I feel like everyone approaching music, of course, wants their music to be successful. And I think you’re never gonna know if it’s gonna be a hit, unless you’re writing true pop structures. I’ve always set out to create something different. And I feel like all the people I’m influenced by do just that. I just always wanted to create a mood and create a zone.

And again, from being so influenced by films growing up, always wanted to create a short film in my EP, or like a cool mood that tells an actual arc or tells a story. That’s just always been important to me. So as much as I would love to have a single, that’s not precedent in what I’m creating. It’s–is the vibe right? Is the mood there? Can you hear every single detail even with the sound effects, synth, fuzz, and distortion is there? Does that fit the mood? Does that help the story? I would love it if people could still get the same message from the track and the lyrics should coincide. Everything is supposed to be there for a reason. Or even if it’s not, and they’re the polar opposite of each other, that’s gonna be purposeful. I’m always going to create to the integrity of the song and the integrity of the track rather than my own agenda because I just cCan you tell me who are some of the most powerful people that you know are? This is going to be in our Power issue, so I wanted to know who you see as powerful or just some shout outs of powerful people.

I think of Michelle Obama.

Love her.

The fact that she’s our first black, female First Lady–and hopefully President, someday.

Me too, me too!

She is so hardworking . She’s changed so many individuals’ lives and our lives in general. Being a black females and being told that we’re at the bottom of the food chain–and to just be a First Lady like her is just so inspiring. What she does for children… she’s amazing.

I have to jump in on Michelle Obama. She’s changed my life–my mom’s life, my sister’s lives. It’s been, you know, being a black woman and always being told, “No one wants [you].” There’s so much negative propaganda that goes on in the media against black women. I just think that–and probably you too–I was shielded from the typical rhetoric because you had parents from a different place. So if you’re looking at the TV and go, “I’m ugly,” they’re like, [in an accent] “What are you talking about?!”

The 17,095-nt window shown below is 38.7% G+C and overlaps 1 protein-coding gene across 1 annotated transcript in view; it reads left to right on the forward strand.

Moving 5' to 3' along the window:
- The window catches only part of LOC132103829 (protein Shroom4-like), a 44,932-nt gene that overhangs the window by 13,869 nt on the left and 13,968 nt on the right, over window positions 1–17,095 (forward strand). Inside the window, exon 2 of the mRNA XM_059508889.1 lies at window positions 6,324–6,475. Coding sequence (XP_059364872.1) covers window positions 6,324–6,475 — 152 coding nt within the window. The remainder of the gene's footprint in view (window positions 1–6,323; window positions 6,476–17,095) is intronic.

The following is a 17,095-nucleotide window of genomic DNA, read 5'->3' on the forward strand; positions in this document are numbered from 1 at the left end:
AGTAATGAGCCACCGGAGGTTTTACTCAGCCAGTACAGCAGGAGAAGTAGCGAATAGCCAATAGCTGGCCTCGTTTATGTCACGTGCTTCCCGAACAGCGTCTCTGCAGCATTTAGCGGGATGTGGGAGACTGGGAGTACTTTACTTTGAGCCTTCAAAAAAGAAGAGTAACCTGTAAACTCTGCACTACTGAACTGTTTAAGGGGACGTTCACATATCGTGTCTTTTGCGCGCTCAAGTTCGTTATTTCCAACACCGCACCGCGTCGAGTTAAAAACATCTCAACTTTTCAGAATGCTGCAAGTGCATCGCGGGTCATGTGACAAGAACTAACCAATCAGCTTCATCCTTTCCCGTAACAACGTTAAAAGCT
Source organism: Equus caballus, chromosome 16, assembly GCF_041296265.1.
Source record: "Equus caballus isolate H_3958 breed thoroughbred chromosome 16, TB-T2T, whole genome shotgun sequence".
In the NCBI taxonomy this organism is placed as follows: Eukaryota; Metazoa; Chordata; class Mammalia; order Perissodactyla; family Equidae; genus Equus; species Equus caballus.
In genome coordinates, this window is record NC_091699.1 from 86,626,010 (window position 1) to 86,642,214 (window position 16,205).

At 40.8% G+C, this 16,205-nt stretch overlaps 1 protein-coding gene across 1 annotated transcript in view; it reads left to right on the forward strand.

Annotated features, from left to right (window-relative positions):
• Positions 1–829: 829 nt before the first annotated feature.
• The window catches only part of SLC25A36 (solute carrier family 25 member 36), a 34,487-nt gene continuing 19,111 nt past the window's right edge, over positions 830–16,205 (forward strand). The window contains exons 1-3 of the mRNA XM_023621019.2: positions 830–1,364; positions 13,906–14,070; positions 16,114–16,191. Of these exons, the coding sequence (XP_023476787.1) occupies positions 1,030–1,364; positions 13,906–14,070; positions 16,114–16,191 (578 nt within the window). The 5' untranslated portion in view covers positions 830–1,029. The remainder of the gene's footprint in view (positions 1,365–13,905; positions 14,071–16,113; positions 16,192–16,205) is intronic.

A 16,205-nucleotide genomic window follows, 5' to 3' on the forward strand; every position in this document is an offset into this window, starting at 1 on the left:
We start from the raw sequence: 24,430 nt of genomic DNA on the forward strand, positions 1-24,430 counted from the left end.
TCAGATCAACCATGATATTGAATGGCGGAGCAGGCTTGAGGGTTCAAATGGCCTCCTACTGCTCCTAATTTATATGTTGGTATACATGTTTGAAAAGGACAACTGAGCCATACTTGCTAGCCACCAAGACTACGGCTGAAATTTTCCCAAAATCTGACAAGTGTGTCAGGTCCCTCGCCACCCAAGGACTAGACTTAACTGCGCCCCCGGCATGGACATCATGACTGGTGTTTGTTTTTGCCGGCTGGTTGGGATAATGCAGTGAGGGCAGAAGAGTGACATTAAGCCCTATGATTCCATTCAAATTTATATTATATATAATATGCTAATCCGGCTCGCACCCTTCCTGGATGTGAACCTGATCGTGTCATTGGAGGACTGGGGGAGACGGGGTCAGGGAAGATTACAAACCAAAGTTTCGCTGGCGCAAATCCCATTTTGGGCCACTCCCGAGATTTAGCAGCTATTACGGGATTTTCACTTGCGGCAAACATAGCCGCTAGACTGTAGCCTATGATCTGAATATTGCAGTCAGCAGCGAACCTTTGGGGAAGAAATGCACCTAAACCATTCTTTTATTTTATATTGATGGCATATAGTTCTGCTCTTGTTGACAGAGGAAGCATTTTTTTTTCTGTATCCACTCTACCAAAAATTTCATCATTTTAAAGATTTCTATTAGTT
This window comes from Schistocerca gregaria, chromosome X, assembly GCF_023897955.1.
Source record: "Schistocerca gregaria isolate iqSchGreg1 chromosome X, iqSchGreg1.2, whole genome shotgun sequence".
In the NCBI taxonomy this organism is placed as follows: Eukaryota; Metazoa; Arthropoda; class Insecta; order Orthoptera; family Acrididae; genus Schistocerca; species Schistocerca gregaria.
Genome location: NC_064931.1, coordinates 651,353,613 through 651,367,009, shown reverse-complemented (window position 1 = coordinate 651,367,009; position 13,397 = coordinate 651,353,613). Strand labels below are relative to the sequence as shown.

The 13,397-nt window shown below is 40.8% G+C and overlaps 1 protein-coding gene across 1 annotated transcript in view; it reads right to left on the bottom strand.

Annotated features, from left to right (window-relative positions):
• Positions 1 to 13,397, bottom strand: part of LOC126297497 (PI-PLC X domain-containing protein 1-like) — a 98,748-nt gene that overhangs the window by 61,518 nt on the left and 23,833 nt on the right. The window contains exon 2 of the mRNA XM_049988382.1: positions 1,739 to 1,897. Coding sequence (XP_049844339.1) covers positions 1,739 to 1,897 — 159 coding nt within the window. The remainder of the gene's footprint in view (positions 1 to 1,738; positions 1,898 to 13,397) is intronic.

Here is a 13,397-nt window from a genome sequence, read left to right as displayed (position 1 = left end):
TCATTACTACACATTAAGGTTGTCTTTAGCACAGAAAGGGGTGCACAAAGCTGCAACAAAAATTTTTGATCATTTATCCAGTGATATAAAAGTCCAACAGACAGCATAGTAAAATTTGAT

I was always told that I was beautiful and that I do anything. But in the media, they tell you you’re not shit, you’re not gonna succeed, men don’t wanna date you, you can’t own your own business–you’re gonna clean houses. That was never my life. So it feels so good to see Michelle Obama stand there with such confidence and love for herself and others. I just adore her.

I’ve had two different experiences, because I grew up away from home majority wise. I was at boarding school in London, so I had both sides of that.

So glamorous.

Going to school, I was definitely called ugly so many times or had racist slurs said to me. And that’s just growing up. Now that you’re older, obviously you grow a thicker skin from that. But, it’s a problem when you think, “Oh, that’s just normal,” and they teach you that that’s normal.

It shouldn’t be. So that’s why I think having her as a First Lady is so inspiring.

Okay, next one: Serena. Like I just watched her documentary. Such a strong woman, athlete, human being. Overall, so inspiring, and see what she had to deal with, too? It’s just insane.

There are so many people when you actually think about it. It’s great to be a woman in this world right now, if you think about it. I think there are so many people who do such great things. Angelina Jolie was always someone I loved watching as a kid because she was such a tomboy. Growing up, she was teaching kids how to be a humanitarian and I think that’s really important too. I think it’s great to teach our young generations how to help others and how to be less selfish. The name of the game is about being selfish if you want to be ahead at the game–you have to think of yourself first. And that’s a tough world to live in.

But I don’t know, there’s so many powerful people.  Bernie Sanders? He pulled a lot of people to speak out and to really strive for something more than themselves. He brought a generation together in order to evoke the same feelings and to be outspoken and to really want more for the future. I think he’s a powerful, powerful man. I hope one day he gets another chance. But you never know.

I know. There are a lot of people. I think, actually, you’re one of them. Hearing your boarding school story–that’s so horrifying. Kids are cruel. But I’m so glad you blossomed into who you are. And also, you’re one of the prettiest people I’ve ever seen. When I saw your music video, I was like, “Oh my god! She’s amazing!” You’re just so good. You’re gonna have a long, beautiful, amazing career, so keep doing what you’re doing.


Sandy Liang top, Third Crown shoes, and Chris Habana  and Third crown Jewelry 


Dress – Geuri De La Rosa. Jewelry- Third Crown bracelets and Rings and Chris Habana chokers and rings.

photos / Jason Rodgers @ The Brooks Agency NYC

styling /  Bianca Bailey 

hair & makeup / Phoenix 

photo assistant  / Victor Demeester 

shot @ Vandervoort Studio